Brut Nature

Spumante Metodo Classico Quality Rose’ Sparkling Wine


In the village of Barbaresco


Freshly-picked grapes in crates are stored in a refrigerated room close to freezing and at 80% humidity for about 10 days. This provokes a gentle maceration within the grapes in which color and aromas are partially transferred from the skins to the pulp, thus better preserving them for when the grapes will be pressed. Gentle pressing follows without any contact with the skins to avoid the extraction of tannins that could negatively impact the secondary fermentation in bottle. After primary fermentation, the wine remains in stainless-steel tanks until botting.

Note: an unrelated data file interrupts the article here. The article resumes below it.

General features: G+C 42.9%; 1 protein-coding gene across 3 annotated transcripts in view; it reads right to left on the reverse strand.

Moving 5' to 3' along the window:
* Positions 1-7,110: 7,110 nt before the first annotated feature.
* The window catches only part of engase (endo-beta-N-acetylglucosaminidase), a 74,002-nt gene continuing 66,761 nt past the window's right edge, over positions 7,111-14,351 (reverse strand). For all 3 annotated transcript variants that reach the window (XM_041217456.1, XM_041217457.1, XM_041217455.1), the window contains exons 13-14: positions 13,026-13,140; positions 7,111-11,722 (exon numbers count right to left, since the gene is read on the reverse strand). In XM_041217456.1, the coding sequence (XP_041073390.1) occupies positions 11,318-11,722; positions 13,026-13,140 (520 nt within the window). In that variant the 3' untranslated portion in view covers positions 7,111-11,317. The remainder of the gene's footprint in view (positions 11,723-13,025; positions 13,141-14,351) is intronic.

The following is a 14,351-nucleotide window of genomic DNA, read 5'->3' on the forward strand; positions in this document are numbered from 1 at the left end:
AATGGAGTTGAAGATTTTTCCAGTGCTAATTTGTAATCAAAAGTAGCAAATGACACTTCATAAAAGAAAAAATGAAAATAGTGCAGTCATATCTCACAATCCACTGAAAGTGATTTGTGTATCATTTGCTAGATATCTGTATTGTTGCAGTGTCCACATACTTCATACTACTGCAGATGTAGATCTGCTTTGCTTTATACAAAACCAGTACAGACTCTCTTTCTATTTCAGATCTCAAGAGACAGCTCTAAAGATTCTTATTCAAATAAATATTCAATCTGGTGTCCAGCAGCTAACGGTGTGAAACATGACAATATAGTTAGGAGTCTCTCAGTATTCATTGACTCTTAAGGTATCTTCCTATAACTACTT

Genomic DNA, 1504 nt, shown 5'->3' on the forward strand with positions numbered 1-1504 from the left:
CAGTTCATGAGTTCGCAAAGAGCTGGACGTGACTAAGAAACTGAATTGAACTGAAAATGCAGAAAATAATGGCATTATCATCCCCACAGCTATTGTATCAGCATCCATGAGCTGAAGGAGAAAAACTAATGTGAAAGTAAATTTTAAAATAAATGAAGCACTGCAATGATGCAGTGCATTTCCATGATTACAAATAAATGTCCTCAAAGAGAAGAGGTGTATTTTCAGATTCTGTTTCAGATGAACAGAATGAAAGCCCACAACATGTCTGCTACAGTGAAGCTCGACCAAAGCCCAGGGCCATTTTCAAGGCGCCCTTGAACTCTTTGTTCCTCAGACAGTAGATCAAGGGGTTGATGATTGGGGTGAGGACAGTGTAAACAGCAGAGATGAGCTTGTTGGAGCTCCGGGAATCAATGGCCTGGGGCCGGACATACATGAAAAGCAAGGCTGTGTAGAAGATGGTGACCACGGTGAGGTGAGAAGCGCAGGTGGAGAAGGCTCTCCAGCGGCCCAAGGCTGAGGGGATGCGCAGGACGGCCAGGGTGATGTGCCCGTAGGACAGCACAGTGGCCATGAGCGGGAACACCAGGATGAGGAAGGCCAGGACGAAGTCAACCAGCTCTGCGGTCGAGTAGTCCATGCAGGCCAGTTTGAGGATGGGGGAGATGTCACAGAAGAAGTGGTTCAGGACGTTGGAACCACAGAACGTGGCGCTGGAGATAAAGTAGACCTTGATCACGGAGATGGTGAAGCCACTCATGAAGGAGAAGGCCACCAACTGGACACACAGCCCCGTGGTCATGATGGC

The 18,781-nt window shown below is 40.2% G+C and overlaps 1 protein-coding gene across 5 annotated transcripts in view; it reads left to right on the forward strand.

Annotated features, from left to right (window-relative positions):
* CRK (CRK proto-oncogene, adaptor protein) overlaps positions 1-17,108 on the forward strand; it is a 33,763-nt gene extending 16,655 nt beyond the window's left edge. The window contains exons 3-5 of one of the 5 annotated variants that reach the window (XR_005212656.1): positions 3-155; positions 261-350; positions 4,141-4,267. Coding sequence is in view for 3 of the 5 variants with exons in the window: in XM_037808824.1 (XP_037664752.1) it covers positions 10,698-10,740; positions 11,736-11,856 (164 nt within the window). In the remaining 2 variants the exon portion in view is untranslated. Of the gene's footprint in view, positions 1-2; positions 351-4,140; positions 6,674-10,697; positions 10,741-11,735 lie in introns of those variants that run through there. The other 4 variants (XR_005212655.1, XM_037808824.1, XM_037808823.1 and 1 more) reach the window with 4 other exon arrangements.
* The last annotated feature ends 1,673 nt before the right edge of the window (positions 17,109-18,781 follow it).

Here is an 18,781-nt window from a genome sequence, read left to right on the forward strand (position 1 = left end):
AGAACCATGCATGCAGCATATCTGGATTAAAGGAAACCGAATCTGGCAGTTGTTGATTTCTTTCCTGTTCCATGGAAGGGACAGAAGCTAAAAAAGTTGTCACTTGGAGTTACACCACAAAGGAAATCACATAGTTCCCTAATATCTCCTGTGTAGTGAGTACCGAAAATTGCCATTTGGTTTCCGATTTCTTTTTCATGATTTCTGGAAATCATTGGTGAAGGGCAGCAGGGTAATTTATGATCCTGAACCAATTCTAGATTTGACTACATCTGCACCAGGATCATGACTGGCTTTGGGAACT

The techinque called “presa di spuma” in Italian, or “prise de mousse” in French, refers to the addition of sugars and/or yeasts to base wine that will

Secondary Fermentation

The bottles are stored horizontally at 14°C in order to stimulate the secondary fermentation, or ‘tirage.” A controlled temperature is fundamental to the formation of small, compact bubbles.


One might think that the exposure of this vineyard would make it the first to be harvested, however the roots of the vines require more time to reach and absorb the nutrients in the unique blue marls in the soil thanks to their depth. These characteristics lead to slower phenolic maturation, which will only occur in the second half of October.

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